The Verdict Is In On Ontario’s Menu-labelling Debate


The menu-labelling debate has been fodder for conversation for the past five years, but recently the conversation changed — at least in Ontario. It began in earnest last October when Ontario’s Ministry of Health and Long-Term Care announced proposed legislation that required large chain restaurants (with 20 or more locations in Ontario) to post calorie and other nutritional information on menus.

“The Making Healthier Choices Act,” which required that restaurants also display information that educates patrons about their daily caloric requirements, eventually had its second reading, but (in a surprising move for many) it was recently dropped. Now change is happening organically as many restaurant companies are choosing to make more information available to their guests anyway.

McDonald’s, A&W and Subway have already hopped on the transparency train, announcing their participation in the B.C.’s Informed Dining program — whereby restaurant companies give customers access to nutrition information about their menu items — and posting nutritional information on their websites. Online nutritional information makes more sense for the restaurant industry, says Sandra Matheson, president of the Oakville, Ont.-based Food Systems Consulting Inc. “It is important that restaurants have caloric, nutrient and ingredient content information available for customers,” she says. “Having it on their website, however, is more practical, because it is easier to update and more information can be provided to help consumers understand allergen as well as nutrient content.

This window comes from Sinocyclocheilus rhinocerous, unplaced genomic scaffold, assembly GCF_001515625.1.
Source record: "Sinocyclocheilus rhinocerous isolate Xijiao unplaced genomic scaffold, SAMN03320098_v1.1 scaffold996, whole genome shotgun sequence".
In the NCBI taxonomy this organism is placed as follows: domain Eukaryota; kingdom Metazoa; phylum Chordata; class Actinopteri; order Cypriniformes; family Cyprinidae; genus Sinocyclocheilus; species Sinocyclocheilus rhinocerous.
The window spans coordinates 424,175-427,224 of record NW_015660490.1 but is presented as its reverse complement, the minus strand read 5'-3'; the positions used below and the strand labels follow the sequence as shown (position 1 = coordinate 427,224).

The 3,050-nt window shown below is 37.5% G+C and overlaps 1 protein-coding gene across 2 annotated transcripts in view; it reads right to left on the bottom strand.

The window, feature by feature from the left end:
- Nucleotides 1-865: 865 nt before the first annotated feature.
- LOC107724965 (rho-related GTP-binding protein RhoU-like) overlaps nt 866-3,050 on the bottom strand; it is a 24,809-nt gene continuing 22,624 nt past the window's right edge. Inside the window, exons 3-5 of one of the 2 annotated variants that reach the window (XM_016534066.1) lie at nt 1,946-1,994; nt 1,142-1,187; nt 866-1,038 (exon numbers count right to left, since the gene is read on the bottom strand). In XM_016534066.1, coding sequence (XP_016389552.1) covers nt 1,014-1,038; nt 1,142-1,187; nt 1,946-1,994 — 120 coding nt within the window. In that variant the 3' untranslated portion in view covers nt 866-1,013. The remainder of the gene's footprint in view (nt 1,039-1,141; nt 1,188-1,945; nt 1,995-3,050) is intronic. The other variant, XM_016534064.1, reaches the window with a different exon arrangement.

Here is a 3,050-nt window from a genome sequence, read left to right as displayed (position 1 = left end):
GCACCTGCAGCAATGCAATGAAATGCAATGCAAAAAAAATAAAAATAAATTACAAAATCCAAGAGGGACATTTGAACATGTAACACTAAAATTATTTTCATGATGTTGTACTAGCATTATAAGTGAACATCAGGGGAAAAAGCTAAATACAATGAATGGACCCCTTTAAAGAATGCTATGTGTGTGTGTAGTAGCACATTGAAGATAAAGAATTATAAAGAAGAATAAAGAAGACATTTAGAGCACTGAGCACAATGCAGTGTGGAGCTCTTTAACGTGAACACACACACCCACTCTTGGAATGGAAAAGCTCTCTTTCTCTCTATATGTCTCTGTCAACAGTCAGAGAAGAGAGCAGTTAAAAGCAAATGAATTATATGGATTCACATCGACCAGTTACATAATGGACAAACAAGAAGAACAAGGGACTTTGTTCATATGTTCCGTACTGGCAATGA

Often healthier menu options aren’t on the overhead menus, so if more health-conscious consumers look at the website they will see the full selection available. Plus, there is more of an opportunity to engage with customers who have questions or concerns, which doesn’t usually happen at point of service.”

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